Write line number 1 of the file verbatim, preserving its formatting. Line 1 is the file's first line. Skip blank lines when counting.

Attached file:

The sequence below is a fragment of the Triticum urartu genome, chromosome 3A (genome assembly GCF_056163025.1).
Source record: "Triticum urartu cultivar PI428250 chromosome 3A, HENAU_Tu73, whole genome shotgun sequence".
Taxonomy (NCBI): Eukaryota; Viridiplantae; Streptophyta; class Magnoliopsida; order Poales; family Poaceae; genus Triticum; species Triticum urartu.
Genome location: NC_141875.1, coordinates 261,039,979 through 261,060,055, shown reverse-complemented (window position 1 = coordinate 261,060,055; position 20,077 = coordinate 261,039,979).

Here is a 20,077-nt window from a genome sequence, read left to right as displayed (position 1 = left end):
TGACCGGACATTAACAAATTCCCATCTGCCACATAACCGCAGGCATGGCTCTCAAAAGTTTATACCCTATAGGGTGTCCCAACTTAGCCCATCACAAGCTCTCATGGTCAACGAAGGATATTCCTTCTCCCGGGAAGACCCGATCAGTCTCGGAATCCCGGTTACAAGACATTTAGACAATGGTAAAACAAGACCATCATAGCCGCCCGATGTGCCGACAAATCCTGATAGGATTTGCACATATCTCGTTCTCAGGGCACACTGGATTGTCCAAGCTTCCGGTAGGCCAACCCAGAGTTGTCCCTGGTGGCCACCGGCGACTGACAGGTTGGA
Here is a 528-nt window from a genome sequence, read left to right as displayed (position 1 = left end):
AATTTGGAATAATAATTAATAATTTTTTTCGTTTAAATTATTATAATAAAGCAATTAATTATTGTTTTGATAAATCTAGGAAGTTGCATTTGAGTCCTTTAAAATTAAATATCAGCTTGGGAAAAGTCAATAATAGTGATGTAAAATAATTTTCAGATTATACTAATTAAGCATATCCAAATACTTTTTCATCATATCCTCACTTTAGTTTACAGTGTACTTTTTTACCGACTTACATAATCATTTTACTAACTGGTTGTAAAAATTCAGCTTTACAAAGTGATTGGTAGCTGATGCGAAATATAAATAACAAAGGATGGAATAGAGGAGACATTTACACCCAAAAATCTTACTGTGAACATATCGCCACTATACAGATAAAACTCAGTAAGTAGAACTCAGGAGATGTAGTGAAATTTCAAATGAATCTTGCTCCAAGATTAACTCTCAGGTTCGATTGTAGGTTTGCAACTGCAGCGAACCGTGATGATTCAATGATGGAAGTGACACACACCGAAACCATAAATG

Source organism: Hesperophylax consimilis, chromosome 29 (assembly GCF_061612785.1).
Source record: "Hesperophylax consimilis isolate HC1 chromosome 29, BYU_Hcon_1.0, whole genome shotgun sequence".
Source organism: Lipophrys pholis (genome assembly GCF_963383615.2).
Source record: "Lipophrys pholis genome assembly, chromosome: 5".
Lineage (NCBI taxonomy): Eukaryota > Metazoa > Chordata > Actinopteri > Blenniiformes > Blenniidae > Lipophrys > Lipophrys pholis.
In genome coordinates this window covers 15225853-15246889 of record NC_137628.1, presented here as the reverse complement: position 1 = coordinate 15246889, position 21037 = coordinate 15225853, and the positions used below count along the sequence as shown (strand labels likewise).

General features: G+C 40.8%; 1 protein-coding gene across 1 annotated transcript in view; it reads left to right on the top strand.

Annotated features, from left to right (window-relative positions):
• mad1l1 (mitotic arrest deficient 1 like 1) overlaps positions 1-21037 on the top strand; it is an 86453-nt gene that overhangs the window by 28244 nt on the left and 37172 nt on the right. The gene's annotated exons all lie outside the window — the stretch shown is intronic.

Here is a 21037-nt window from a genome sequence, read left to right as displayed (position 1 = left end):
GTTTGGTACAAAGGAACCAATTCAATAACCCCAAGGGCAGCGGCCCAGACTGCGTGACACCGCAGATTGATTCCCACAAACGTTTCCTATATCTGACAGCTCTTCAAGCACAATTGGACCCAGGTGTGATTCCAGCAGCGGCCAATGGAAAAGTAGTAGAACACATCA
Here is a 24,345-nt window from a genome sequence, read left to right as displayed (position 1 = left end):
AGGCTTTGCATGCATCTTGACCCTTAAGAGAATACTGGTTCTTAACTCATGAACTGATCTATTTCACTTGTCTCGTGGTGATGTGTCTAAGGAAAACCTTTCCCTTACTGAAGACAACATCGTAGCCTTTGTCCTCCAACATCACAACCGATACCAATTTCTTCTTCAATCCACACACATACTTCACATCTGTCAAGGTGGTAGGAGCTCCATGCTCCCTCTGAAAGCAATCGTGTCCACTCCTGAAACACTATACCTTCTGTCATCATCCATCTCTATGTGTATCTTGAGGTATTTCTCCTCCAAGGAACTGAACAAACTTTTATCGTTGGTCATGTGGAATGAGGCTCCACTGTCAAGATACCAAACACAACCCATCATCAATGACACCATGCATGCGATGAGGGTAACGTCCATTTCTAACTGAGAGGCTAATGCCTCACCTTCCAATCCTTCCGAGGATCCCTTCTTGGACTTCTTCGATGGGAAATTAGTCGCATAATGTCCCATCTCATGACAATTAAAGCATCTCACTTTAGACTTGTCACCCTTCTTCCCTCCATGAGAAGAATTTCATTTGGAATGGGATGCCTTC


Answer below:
The sequence below is a fragment of the Triticum urartu genome, chromosome 3A (genome assembly GCF_056163025.1).